"unlawfully and intentionally take steal, exercise control over, and carry away from Mrs. J L, hereinafter called owner, corporeal personal property, to wit, money, with intent to deprive said owner of said property and without the effective consent of said owner, and said defendant, in the course of committing said theft and with intent to take, steal, obtain, and maintain control of said property, did then and there intentionally and knowingly threaten and place the said owner in fear of imminent bodily injury and death by then and there using and exhibiting a deadly weapon, to wit, a firearm."

The allegation that petitioner acted "intentionally" is sufficient to allege a culpable mental state under Sec. 6.02, supra. There is no requirement that a robbery indictment allege ownership. Ex Parte Lucas, Tex.Cr.App., 574 S.W.2d 162; Servance v. State, Tex.Cr.App., 537 S.W.2d 753. Lastly, the victim of the robbery and the victim of the underlying theft need not be the same person. See, Watson v. State, Tex.Cr.App., 532 S.W.2d 619.

We find that the indictment is sufficient to allege an offense under V.T.C.A. Penal Code, Sec. 29.03.

In five related contentions, petitioner challenges the sufficiency of the evidence to support his aggravated robbery conviction. This Court has repeatedly held that a habeas corpus proceeding may not be used to collaterally attack the sufficiency of the evidence to support a conviction. See, Ex Parte Dunn, Tex.Cr.App., 571 S.W.2d 928; Ex Parte Dantzler, Tex.Cr.App., 571 S.W.2d 536. These contentions are without merit. 1

Petitioner next contends that his plea of guilty to aggravated robbery was involuntary because he was told that if he did not plead guilty, he would receive a life sentence. The record reflects that during the guilty plea proceeding, the trial court admonished petitioner pursuant to Art. 26.13, V.A.C.C.P. The fact that petitioner entered a plea of guilty in order to avoid a greater punishment does not entitle him to habeas corpus relief. See, Ex Parte Thomas, 474 S.W.2d 238. This contention is without merit.

Petitioner next complains of a one-on-one showup which was conducted shortly after his arrest. In Fierro v. State, Tex.Cr.App., 437 S.W.2d 833, it was held that a plea of guilty, if voluntarily and understandingly made, is conclusive as to the defendant's guilt and waives all non-jurisdictional defects. An error in a pretrial identification procedure does not constitute a jurisdictional defect. We find that petitioner's plea of guilty waived error, if any, in the showup conducted after his arrest.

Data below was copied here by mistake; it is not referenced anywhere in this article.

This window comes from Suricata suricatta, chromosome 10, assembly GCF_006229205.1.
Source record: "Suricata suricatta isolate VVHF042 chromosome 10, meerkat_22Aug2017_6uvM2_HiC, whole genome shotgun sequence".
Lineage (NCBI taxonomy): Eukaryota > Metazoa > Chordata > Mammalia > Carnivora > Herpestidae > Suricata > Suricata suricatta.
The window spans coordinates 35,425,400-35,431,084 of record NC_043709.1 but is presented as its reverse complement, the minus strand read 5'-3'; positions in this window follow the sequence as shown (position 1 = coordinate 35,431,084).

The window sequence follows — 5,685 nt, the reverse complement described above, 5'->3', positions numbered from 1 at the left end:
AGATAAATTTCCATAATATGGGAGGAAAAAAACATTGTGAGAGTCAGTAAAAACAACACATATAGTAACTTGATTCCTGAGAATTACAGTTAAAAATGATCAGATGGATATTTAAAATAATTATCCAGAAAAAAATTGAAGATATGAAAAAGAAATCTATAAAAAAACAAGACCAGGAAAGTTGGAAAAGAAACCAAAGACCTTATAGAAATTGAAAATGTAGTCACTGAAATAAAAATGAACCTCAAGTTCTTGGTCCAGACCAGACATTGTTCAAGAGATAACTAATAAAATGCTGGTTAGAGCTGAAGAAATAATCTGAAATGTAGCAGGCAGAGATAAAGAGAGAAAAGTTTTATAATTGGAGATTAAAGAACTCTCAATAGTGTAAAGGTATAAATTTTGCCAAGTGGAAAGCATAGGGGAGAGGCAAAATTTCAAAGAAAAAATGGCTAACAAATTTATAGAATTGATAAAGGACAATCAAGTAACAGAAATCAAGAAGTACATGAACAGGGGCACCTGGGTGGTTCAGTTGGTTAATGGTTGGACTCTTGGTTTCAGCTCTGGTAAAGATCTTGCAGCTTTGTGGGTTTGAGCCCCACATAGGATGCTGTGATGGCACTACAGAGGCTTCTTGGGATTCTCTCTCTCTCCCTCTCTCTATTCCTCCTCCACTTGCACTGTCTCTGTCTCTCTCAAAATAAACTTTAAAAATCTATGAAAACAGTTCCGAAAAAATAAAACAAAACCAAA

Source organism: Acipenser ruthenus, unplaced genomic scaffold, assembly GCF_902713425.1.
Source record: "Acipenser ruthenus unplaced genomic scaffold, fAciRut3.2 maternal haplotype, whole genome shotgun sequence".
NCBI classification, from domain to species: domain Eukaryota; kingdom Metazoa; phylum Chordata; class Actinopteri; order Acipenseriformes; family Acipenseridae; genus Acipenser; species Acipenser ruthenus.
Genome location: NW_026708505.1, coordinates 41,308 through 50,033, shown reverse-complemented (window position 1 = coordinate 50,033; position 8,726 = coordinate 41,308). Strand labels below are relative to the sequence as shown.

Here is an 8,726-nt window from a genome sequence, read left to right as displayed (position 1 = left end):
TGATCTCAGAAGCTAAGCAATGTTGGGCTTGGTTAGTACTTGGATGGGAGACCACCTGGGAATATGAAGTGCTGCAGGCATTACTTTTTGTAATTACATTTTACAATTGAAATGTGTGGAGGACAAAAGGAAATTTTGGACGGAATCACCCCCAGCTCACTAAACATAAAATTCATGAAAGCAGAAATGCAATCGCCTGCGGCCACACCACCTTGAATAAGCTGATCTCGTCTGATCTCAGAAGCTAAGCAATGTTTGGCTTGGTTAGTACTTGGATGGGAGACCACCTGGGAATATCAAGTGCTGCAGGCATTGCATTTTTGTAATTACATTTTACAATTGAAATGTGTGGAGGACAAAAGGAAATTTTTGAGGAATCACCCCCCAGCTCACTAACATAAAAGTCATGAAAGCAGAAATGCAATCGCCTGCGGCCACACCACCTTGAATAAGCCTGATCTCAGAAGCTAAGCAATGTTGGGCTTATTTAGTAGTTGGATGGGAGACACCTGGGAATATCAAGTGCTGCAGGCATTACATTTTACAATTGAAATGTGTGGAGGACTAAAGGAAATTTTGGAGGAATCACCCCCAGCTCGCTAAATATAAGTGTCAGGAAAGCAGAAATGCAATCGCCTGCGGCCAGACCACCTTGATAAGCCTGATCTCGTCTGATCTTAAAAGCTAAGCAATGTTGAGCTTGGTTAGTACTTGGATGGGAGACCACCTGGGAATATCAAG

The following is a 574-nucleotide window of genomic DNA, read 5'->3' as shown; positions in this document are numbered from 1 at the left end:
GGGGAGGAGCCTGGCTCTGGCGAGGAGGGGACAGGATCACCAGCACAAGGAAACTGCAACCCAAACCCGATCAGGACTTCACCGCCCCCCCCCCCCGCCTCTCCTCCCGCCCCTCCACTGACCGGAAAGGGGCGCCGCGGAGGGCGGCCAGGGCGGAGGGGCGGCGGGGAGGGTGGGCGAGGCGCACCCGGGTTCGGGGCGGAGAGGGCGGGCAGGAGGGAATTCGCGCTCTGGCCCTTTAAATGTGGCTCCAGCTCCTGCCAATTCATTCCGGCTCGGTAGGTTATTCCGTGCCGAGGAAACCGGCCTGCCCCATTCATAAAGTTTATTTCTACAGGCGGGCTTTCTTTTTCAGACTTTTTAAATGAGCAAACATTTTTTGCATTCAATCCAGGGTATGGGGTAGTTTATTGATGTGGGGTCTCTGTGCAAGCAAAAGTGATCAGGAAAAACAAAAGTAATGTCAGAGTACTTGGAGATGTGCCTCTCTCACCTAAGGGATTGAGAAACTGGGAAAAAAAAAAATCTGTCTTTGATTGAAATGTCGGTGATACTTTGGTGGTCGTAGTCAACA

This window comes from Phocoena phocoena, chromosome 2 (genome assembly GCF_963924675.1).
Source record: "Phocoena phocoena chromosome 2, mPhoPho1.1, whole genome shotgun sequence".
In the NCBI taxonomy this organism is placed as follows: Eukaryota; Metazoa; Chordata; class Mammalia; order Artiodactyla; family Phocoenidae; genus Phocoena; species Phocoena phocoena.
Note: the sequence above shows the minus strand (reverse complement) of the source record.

Petitioner next contends that his plea of guilty was the result of ineffective assistance of counsel. Among other things, he maintains that his attorney coerced him into pleading guilty, refused to contact certain witnesses, and "offered no advice or legal representation."

In a post-conviction habeas corpus action, the petitioner has the burden of proof. Ex Parte Sanders, Tex.Cr.App., 588 S.W.2d 383. An allegation of ineffective counsel will be sustained only if it is firmly founded and the record affirmatively demonstrates counsel's alleged ineffectiveness. Harrison v. State, Tex.Cr.App., 552 S.W.2d 151.

The trial court held an evidentiary hearing in connection with petitioner's application. At that hearing, there was no evidence offered relative to the claim of ineffective assistance of counsel. In the absence of such evidence, petitioner has failed to discharge his burden of having the record affirmatively demonstrate the alleged ineffectiveness of counsel's representation. This contention is without merit.

Finally, petitioner attacks his aggravated robbery conviction on the basis that the trial court failed to conduct a hearing on his competency to stand trial. He maintains that there was sufficient evidence before the trial court in 1975 to raise a bona fide doubt as to his competence to stand trial and that a competency jury should have been impaneled.

In the instant case, the trial court was relieved of any responsibility to hold a pretrial hearing by virtue of petitioner's announcement of ready and entry of a guilty plea without any suggestion of incompetency. See, Morales v. State, Tex.Cr.App., 587 S.W.2d 418; Thomas v. State, Tex.Cr.App., 562 S.W.2d 240.

The record reflects that prior to accepting his pleas of guilty, petitioner informed the court that he had been confined in two mental institutions in the State of New York. From January until September of 1972, he was at the Mattewan State Hospital in Beacon, New York. With regard to this confinement, the record from the guilty plea reflects as follows:


"All right, and during the time that you were in there, did you know that you were in that place?

"THE DEFENDANT: Not at the beginning.

"THE COURT: What did you have, a lick on your head or a crack-up or nervous breakdown, or what happened?

"THE DEFENDANT: I don't remember anything."

Petitioner was then transferred to the Utica State Hospital in Utica, New York. In describing his treatment and departure from this institution, petitioner stated as follows:

"THE COURT: And what did they do by way of treatment or consultation?

"THE DEFENDANT: Gave me medication and saw a doctor one time....